3.    A “needs” test, which takes into account the income, assets and financial needs of the applicant.

Therefore, if the payments made by the Church are assistance made on the basis of a “means, needs or income test,” they are likely social assistance payments for purposes of paragraph 56(1)(u) of the Act.

When an organization concludes that it has made social assistance payments to an individual, subsection 233(1) of the Income Tax Regulations (the “Regulations”) requires the organization that provided the social assistance to report the payment on Form T5007, Statement of Benefits (“T5007”) unless the payment is specifically excluded from this reporting requirement.

Subsection 233(2) of the Regulations excludes from the reporting requirement payments in respect of medical expenses, child care expenses, legal fees, job training and funeral expenses.  Additionally, payments that are not a part of a series of payments, or that are paid in a year as part of a series of payments but total less than $500 in the year, do not need to be reported on a T5007.  The Canada Revenue Agency has indicated that amounts excluded from the reporting requirements do not have to be included in income of the recipient (i.e., they do not have to be reported on the recipient’s tax return).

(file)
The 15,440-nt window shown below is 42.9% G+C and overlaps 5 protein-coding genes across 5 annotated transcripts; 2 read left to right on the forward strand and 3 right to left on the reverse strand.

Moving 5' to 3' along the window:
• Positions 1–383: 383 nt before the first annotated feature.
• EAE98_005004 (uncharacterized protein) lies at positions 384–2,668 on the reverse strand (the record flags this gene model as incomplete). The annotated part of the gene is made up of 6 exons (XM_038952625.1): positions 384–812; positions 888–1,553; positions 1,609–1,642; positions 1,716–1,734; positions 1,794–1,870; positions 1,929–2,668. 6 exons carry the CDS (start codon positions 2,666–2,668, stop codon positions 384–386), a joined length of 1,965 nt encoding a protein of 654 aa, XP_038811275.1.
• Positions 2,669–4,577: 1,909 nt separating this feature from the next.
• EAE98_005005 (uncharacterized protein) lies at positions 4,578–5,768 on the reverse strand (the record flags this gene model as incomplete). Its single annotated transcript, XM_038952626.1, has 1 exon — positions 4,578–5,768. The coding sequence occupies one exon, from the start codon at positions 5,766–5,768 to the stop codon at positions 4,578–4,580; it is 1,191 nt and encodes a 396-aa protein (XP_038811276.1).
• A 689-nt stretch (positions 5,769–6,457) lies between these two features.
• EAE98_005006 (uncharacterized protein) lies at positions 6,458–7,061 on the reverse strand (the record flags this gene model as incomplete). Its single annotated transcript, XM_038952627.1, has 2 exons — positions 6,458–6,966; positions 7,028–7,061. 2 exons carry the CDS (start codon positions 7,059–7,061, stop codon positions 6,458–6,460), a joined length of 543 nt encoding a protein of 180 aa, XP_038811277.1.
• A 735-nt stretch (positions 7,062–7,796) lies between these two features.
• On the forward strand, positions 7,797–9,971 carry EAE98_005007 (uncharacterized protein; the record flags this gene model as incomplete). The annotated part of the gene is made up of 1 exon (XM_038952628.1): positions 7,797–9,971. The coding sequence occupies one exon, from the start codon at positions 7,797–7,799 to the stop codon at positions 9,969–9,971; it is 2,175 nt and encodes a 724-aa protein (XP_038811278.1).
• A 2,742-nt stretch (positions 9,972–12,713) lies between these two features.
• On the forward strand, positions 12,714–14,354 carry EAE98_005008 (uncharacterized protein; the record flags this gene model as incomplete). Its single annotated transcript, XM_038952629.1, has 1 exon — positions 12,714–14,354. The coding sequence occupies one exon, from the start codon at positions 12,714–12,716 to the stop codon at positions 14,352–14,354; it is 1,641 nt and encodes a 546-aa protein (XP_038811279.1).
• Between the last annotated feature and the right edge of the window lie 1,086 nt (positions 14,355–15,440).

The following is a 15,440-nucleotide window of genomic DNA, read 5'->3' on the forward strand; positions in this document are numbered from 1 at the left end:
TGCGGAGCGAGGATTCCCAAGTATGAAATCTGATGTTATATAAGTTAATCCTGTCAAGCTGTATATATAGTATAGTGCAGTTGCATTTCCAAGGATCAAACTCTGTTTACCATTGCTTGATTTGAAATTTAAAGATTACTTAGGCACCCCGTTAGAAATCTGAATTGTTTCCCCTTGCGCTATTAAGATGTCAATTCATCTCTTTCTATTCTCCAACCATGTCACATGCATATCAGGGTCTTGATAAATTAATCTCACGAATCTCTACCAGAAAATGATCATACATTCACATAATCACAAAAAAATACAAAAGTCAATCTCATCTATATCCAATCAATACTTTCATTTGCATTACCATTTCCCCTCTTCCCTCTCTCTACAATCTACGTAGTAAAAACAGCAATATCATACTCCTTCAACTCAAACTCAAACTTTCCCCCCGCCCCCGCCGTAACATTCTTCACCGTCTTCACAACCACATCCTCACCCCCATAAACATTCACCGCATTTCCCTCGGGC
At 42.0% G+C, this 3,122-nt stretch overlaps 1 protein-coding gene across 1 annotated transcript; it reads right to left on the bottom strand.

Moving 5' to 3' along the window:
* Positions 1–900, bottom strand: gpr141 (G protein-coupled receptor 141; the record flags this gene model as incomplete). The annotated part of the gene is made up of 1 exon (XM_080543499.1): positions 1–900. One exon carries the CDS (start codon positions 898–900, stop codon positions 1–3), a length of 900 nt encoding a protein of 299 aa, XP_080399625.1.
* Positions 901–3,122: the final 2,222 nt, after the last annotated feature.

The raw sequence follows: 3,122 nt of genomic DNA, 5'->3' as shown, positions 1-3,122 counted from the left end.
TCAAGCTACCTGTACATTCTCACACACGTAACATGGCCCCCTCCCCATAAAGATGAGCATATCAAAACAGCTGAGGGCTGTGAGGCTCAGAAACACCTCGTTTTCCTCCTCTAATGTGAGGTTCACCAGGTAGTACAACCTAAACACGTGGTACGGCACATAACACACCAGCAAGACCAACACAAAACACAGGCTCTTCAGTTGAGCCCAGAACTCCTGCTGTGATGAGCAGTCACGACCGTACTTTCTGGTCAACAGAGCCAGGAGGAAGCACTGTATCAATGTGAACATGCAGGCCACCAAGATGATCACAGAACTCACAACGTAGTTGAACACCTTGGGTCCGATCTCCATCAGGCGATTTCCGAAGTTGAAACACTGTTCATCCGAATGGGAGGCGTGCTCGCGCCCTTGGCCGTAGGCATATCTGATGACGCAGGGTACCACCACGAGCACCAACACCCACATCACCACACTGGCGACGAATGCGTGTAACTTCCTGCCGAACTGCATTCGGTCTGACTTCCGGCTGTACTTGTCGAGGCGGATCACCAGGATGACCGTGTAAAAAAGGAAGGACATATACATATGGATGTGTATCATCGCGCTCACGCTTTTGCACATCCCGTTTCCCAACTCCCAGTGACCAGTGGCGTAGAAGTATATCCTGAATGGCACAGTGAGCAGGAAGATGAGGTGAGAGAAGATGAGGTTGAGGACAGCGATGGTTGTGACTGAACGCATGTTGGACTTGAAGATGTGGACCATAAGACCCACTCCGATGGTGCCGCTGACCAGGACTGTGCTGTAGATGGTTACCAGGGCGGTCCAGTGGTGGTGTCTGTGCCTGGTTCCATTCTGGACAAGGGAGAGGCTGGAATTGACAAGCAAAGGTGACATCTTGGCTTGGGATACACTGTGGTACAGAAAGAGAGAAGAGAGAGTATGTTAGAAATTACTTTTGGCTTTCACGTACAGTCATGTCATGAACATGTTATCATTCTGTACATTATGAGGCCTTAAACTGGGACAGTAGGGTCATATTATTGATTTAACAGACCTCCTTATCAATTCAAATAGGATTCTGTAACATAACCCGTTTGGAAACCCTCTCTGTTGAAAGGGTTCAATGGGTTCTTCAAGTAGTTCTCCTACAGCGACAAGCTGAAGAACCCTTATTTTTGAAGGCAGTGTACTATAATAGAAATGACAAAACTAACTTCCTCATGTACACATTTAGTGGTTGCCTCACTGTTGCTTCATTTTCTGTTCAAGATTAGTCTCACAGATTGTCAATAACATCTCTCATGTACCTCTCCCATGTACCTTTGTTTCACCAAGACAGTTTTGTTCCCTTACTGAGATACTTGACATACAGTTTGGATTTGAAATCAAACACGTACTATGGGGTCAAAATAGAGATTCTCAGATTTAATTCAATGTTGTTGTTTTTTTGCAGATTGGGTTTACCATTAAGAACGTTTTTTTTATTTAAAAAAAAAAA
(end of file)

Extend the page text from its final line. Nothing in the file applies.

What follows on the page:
More information about the T5007, including information on social assistance payments and the reporting requirements, can be found in the T5007 Guide - Return of Benefits (T4115) on the Canada Revenue Agency’s (CRA) website at www.cra-arc.gc.ca.

Additional information on the Canadian tax system and various tax credits that are available to a new resident of Canada can be found on the CRA website in pamphlet T4055 Newcomers to Canada and under “Newcomers to Canada” at http://www.cra-arc.gc.ca/newcomers/.

We trust our comments will be of assistance.

Yours truly,

 

Lita Krantz, CPA, CA
Manager - Tax Credits and Ministerial Issues
Business and Employment Division
Income Tax Rulings Directorate